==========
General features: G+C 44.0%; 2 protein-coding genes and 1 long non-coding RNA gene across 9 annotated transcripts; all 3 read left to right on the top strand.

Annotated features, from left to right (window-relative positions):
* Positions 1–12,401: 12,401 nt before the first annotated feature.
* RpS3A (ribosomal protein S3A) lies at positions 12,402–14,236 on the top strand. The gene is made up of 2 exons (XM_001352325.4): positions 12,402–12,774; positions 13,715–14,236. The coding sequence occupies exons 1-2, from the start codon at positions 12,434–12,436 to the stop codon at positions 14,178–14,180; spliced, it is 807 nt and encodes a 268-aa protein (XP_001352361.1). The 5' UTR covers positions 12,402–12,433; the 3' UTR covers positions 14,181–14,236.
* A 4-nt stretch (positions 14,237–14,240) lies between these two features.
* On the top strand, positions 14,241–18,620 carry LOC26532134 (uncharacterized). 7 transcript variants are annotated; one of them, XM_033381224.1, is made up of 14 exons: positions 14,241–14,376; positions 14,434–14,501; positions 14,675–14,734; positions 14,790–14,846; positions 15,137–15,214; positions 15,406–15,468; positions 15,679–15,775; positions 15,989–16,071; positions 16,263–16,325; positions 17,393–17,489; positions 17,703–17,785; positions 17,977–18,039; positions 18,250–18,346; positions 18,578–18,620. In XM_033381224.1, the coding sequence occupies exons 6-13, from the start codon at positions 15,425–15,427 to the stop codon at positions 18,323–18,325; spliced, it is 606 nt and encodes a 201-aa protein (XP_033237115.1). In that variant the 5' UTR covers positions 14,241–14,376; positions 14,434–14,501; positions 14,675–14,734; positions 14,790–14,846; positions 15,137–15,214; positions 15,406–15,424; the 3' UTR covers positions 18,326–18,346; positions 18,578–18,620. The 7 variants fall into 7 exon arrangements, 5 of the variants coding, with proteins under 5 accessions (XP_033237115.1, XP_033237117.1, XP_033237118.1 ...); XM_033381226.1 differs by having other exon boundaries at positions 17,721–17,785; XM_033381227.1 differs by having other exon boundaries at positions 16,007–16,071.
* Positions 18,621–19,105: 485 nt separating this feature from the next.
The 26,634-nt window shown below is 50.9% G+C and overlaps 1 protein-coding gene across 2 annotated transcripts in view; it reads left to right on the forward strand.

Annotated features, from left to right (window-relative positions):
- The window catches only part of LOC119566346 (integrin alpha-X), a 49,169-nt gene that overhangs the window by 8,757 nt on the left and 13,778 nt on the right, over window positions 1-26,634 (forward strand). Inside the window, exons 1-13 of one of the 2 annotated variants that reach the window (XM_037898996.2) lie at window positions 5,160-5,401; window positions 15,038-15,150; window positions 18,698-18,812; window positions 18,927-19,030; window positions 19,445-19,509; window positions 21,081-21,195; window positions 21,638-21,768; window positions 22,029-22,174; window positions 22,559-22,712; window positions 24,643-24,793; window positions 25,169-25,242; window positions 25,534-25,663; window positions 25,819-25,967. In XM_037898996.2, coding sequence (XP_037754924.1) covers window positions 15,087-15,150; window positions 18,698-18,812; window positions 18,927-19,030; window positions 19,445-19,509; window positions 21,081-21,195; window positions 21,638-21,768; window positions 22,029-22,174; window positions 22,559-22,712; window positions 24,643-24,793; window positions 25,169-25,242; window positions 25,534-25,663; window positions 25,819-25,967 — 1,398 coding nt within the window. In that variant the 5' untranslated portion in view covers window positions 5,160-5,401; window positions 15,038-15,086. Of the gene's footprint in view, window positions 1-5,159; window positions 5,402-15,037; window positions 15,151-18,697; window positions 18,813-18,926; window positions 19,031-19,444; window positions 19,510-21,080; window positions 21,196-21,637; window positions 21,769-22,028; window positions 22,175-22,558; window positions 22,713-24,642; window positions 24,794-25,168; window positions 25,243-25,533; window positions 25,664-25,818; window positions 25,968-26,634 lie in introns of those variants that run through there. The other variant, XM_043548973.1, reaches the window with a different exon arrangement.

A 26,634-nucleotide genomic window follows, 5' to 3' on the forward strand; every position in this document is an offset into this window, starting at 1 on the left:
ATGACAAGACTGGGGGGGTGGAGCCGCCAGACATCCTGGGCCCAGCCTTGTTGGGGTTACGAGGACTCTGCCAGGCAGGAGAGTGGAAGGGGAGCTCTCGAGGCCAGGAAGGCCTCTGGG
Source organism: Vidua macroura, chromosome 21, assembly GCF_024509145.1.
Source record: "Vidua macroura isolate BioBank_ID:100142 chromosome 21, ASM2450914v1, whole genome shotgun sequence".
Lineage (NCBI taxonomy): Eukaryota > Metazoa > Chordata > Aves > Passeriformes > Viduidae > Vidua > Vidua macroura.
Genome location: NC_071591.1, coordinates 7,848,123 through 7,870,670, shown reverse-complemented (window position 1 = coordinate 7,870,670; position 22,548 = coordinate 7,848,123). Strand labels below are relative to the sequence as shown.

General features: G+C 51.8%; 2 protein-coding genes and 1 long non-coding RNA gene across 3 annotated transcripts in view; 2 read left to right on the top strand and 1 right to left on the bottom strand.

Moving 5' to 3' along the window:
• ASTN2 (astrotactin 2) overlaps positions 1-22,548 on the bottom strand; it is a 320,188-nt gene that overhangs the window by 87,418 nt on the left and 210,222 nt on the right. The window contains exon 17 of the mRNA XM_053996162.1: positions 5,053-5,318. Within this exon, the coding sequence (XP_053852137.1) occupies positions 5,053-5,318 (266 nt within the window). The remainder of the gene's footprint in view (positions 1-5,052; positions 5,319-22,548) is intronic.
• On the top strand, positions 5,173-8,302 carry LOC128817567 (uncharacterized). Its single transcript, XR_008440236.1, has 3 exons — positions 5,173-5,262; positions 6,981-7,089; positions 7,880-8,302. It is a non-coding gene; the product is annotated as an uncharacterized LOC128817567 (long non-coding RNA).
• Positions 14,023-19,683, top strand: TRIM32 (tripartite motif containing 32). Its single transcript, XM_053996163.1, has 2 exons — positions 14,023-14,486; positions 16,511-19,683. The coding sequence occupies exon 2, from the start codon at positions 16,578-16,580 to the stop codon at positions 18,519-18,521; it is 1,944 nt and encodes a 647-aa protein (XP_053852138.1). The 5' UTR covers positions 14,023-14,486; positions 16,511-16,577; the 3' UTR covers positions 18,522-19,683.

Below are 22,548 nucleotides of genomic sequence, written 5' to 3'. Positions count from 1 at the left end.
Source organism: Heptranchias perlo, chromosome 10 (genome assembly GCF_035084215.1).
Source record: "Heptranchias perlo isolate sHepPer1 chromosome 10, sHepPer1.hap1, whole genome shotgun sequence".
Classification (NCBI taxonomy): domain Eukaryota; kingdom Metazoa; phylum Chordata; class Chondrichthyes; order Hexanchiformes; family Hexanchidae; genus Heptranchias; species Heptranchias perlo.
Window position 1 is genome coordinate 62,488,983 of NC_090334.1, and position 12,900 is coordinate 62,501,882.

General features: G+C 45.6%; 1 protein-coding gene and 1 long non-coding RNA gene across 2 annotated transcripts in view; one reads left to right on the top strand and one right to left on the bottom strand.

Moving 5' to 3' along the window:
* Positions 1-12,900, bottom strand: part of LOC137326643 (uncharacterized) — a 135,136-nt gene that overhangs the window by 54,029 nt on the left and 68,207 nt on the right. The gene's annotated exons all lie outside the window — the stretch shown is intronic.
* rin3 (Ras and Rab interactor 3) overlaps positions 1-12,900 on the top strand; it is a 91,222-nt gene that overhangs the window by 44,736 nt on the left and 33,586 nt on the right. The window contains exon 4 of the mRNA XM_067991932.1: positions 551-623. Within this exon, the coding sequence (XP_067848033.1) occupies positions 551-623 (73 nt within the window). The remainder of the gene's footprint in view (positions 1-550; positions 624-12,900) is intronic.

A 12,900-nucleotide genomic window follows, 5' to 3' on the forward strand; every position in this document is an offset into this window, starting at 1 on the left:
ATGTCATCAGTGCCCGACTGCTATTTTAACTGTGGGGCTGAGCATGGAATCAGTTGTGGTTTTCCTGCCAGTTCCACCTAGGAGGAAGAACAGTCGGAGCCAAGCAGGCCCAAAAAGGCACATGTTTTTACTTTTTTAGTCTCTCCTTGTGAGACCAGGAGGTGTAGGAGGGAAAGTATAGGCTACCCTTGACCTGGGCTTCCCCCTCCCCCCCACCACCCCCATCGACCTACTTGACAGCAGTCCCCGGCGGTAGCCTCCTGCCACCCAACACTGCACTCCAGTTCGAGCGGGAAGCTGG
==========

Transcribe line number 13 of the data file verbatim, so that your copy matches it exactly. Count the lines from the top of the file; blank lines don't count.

Source organism: Vidua macroura, chromosome 21, assembly GCF_024509145.1.